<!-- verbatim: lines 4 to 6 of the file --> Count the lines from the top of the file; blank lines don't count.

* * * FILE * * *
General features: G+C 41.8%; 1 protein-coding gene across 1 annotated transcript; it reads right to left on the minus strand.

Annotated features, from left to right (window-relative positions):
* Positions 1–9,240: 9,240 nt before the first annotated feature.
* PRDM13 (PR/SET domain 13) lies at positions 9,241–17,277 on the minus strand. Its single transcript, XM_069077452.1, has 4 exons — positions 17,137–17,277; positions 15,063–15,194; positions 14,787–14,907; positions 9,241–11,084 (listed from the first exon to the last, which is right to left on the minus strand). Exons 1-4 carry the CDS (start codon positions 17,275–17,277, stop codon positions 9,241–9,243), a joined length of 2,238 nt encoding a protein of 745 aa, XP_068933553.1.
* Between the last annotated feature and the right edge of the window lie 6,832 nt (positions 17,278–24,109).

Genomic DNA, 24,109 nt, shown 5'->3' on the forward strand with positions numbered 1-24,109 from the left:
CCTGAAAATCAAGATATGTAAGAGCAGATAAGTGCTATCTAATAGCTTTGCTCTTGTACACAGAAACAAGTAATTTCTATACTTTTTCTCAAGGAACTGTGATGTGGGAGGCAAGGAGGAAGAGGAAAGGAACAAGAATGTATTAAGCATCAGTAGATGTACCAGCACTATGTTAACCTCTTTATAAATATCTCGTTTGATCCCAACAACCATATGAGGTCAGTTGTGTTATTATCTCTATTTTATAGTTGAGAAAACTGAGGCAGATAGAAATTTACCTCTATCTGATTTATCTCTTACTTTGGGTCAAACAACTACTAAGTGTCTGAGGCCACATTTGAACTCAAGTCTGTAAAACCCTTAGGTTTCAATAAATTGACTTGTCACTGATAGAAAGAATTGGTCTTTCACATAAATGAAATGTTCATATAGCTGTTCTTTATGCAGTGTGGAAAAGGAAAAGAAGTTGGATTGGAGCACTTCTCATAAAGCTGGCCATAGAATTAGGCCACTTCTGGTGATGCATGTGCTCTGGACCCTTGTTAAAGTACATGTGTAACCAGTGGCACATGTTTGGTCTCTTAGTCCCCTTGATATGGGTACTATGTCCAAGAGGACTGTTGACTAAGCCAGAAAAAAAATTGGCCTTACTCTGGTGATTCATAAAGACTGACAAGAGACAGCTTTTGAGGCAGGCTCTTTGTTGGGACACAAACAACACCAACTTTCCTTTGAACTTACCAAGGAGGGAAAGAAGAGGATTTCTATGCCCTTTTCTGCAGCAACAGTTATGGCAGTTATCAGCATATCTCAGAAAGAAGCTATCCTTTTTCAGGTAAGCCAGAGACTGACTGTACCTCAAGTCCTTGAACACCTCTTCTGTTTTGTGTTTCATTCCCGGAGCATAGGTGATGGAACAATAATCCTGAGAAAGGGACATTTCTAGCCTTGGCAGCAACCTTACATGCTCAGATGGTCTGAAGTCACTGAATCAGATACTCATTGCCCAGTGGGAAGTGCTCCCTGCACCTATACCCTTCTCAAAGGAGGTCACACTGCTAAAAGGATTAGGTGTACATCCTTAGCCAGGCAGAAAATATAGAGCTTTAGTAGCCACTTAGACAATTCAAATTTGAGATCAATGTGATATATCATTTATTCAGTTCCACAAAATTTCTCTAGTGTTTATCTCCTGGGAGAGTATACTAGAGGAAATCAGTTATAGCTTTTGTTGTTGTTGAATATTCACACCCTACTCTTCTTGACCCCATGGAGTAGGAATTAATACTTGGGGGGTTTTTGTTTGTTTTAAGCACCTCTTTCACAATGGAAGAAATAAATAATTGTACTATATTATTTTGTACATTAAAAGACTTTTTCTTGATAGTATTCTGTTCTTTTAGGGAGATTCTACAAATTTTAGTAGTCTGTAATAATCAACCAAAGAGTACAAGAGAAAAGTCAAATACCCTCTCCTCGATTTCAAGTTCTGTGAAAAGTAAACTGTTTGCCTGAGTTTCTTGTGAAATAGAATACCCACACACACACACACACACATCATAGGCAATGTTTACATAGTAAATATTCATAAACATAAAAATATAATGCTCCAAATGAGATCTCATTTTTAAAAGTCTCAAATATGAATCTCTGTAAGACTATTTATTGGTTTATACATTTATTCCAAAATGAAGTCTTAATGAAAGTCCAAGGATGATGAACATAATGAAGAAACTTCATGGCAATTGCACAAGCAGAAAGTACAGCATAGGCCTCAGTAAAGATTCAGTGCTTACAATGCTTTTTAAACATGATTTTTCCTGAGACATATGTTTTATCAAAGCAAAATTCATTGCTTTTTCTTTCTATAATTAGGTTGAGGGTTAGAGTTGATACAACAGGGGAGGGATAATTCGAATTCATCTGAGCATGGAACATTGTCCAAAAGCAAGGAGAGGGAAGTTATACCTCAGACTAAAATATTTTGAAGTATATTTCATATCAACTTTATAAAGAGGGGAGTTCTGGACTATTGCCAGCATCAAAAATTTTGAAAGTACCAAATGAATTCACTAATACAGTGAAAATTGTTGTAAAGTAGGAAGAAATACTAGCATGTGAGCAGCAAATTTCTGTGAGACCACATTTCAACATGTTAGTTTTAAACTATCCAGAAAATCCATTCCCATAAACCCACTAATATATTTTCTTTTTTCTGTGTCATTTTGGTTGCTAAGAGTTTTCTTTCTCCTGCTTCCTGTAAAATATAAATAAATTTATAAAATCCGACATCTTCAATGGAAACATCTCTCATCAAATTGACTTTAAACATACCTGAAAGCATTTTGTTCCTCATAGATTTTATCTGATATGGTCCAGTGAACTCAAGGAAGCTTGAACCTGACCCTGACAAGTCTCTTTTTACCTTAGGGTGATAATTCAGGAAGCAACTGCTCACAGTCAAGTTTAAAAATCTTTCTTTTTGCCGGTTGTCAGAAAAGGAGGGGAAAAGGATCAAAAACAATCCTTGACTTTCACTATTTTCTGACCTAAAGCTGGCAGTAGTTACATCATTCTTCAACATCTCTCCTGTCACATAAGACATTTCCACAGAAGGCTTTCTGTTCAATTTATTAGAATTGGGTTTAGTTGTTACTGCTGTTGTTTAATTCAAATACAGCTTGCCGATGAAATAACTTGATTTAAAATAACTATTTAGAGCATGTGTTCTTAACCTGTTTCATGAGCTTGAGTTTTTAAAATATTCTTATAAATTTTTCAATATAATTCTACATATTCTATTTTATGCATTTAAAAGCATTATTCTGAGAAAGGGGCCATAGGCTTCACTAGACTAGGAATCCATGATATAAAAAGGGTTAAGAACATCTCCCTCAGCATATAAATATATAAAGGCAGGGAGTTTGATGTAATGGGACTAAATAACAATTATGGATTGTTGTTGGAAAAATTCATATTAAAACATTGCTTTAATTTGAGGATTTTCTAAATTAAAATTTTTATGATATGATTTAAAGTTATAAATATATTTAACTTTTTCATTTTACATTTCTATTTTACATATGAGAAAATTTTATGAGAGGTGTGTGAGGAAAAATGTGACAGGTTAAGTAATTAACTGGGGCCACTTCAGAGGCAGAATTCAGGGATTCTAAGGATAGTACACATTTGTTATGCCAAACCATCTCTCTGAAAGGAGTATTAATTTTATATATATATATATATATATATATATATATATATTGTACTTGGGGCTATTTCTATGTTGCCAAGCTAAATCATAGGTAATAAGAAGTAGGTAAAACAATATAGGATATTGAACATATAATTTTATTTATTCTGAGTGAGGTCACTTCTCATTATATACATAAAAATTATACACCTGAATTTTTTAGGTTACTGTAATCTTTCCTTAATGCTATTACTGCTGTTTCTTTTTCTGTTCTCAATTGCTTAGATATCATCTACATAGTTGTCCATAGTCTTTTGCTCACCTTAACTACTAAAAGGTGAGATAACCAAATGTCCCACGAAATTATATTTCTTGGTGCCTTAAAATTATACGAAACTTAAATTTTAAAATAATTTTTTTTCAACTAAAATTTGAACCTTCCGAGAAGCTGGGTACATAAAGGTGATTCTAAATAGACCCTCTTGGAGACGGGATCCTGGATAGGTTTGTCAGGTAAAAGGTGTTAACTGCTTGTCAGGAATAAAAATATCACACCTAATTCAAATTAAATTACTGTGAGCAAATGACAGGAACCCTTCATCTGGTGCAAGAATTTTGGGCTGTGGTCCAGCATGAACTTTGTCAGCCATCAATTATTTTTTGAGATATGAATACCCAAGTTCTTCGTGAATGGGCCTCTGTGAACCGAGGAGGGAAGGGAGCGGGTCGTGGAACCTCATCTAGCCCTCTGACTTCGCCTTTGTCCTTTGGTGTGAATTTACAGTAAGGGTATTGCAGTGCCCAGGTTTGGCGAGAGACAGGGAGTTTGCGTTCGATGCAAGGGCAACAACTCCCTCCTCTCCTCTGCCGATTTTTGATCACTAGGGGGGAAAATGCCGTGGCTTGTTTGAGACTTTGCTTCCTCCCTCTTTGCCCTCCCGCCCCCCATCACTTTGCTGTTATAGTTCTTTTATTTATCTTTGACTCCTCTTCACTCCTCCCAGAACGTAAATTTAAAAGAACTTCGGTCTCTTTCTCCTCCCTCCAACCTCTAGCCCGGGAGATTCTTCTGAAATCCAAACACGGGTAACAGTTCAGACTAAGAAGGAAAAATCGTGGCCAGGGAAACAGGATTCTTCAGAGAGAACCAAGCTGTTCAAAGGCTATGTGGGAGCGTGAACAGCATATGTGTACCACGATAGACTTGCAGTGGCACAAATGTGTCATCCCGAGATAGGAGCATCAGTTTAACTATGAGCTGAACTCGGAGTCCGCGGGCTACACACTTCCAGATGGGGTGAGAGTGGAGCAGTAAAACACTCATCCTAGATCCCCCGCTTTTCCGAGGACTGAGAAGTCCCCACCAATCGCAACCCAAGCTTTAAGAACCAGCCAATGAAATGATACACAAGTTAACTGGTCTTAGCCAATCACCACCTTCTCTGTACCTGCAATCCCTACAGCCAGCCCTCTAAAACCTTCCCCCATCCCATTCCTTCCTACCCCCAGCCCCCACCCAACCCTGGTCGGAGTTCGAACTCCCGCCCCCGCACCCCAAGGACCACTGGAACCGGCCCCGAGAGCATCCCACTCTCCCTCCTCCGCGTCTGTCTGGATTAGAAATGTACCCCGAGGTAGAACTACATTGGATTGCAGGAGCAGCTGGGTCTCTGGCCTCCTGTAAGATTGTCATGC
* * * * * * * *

* PRDM13 (PR/SET domain 13) lies at positions 9,241–17,277 on the minus strand. Its single transcript, XM_069077452.1, has 4 exons — positions 17,137–17,277; positions 15,063–15,194; positions 14,787–14,907; positions 9,241–11,084 (listed from the first exon to the last, which is right to left on the minus strand). Exons 1-4 carry the CDS (start codon positions 17,275–17,277, stop codon positions 9,241–9,243), a joined length of 2,238 nt encoding a protein of 745 aa, XP_068933553.1.
* Between the last annotated feature and the right edge of the window lie 6,832 nt (positions 17,278–24,109).

Genomic DNA, 24,109 nt, shown 5'->3' on the forward strand with positions numbered 1-24,109 from the left: